It is clear from the manuscript evidence of the family that Lord Northwick began seriously collecting in the early decades of the century and developed serious contact with major dealers and other collectors. One practical result was lack of space for hanging this rapidly expanding collection of paintings – a problem he started to resolve by buying a new London property in Connaught Place, a new and exclusive development adjacent to Hyde Park. There is evidence that from the 1820’s he welcomed visitors to view his works – both young and old.  The breathing (or hanging) space of Connaught Place was not to last long – he had built a large purpose-built art gallery extension to Northwick Park in the early 1830’s.  But even this was to prove inadequate – and Lord Northwick, planning ahead and now firmly established in the art and collecting world, sought to buy something bigger outside London.  It was in 1838 that he decided upon a large neo-classic mansion on the outskirts of Cheltenham – Thirlestaine House – and quickly sold his London house in Connaught Place. At the same time he put up a considerable number of paintings for sale by Christies – many of which remained in his collection – which suggested he was doing something he regularly did – ‘weeding , with their hanging space potential, provided a further boost to his collecting.  It was Thirlestaine House which now began considerable expansion – almost every few years between 1840 and 1855 new galleries were built.  In other essays I shall deal with aspects of the collection at Thirlestaine House but here I note that Lord Northwick’s wish to share his collection with the public became evident from the early days of his arrival.   The local weekly magazine, the ‘Cheltenham Looker-On’ began, in the early 1840’s, a series of articles on the paintings at Thirlestaine House – which quickly developed into a published catalogue, which was revised and re-published several times over the next twelve years, the last one being a year before his death in 1859.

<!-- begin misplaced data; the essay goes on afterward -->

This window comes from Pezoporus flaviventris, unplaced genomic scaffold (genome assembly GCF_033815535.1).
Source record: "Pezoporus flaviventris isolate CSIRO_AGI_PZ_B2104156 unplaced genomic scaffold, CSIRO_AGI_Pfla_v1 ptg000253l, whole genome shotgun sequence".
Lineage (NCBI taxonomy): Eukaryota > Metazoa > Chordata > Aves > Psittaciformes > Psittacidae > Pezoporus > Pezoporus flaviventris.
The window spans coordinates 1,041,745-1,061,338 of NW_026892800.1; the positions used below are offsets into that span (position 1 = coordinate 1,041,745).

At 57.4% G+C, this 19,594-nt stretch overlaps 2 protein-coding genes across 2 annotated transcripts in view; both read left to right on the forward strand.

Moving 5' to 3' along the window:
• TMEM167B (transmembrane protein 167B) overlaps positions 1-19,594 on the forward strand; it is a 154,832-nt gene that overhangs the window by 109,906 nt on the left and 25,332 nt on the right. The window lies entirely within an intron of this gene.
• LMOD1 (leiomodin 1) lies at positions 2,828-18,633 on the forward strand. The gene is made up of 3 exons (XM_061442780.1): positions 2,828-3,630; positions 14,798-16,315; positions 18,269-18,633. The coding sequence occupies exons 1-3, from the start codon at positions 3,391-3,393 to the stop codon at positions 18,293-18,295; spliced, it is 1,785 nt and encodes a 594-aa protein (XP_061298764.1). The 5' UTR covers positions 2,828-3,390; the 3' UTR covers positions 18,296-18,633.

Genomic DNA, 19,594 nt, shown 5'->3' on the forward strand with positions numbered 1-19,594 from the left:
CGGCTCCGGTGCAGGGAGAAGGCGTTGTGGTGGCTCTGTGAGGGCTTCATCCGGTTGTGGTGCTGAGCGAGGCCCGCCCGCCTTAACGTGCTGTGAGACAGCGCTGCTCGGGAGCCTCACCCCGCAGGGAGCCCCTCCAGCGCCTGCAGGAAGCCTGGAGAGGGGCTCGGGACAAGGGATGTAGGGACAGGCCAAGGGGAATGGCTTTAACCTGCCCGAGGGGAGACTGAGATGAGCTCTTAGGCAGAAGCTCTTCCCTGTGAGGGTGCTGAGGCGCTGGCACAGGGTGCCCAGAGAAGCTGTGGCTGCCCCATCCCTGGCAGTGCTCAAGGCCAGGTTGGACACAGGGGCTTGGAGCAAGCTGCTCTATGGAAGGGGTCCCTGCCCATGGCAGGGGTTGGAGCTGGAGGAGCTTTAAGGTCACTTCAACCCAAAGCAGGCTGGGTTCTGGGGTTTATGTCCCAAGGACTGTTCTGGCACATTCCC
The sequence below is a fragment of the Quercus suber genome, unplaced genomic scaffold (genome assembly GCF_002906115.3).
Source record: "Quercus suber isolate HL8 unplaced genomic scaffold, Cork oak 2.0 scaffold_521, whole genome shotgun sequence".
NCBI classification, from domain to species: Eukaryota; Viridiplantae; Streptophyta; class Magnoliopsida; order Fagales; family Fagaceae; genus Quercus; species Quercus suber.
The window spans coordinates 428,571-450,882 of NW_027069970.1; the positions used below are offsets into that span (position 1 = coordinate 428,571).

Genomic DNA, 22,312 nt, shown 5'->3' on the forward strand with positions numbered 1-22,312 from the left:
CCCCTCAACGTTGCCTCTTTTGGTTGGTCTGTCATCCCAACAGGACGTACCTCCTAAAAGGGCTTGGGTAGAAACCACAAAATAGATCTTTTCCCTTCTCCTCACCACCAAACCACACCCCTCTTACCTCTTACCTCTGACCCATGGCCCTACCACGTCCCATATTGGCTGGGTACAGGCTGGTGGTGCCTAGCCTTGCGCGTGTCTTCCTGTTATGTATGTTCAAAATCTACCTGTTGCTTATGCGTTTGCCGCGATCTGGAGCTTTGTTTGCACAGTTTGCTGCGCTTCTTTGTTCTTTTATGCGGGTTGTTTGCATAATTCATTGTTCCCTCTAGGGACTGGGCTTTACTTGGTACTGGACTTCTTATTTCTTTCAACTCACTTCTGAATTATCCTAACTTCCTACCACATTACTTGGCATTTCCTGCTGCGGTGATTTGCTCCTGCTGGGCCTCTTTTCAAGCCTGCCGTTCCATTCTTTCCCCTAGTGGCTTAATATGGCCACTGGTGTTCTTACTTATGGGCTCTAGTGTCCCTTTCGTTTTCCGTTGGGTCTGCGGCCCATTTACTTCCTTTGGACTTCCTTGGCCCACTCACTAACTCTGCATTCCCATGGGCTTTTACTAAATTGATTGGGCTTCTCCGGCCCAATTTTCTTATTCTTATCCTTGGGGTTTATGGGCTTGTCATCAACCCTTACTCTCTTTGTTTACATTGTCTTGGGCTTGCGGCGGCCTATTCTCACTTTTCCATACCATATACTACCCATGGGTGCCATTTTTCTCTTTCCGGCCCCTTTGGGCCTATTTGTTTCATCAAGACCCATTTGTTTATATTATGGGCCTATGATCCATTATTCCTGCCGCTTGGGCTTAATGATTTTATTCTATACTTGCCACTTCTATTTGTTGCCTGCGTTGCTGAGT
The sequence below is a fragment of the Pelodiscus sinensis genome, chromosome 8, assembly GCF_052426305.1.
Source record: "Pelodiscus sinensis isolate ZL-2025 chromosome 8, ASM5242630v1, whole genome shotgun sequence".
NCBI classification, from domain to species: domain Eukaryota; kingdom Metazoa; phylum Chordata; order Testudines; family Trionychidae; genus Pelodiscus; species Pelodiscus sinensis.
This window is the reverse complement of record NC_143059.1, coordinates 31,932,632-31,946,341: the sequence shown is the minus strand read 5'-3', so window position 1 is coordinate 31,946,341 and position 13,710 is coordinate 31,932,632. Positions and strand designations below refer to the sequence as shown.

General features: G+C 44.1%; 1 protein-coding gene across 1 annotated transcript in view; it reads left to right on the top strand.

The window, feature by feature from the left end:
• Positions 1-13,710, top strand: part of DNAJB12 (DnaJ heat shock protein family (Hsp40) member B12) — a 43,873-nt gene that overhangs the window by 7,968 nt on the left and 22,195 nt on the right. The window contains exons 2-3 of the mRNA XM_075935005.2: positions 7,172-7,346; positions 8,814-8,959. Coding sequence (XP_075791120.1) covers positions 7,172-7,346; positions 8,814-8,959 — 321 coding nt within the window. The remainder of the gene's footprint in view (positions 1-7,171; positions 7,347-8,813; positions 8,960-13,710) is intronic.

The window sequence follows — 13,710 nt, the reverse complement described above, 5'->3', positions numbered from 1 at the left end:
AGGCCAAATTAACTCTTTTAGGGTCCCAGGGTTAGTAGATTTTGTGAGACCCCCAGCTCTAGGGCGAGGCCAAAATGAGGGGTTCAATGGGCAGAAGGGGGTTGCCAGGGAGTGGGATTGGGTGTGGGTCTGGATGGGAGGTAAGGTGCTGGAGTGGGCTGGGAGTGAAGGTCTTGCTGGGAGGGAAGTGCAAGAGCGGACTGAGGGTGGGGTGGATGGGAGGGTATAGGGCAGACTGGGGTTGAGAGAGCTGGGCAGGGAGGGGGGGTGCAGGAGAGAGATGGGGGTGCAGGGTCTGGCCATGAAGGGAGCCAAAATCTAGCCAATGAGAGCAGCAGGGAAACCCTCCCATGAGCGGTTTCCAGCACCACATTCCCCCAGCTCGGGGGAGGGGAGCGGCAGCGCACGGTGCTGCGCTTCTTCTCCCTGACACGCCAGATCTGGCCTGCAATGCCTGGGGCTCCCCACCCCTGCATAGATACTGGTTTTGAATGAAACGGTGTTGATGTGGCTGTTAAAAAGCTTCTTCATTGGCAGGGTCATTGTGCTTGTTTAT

1859 – Death of the Northwick Collection.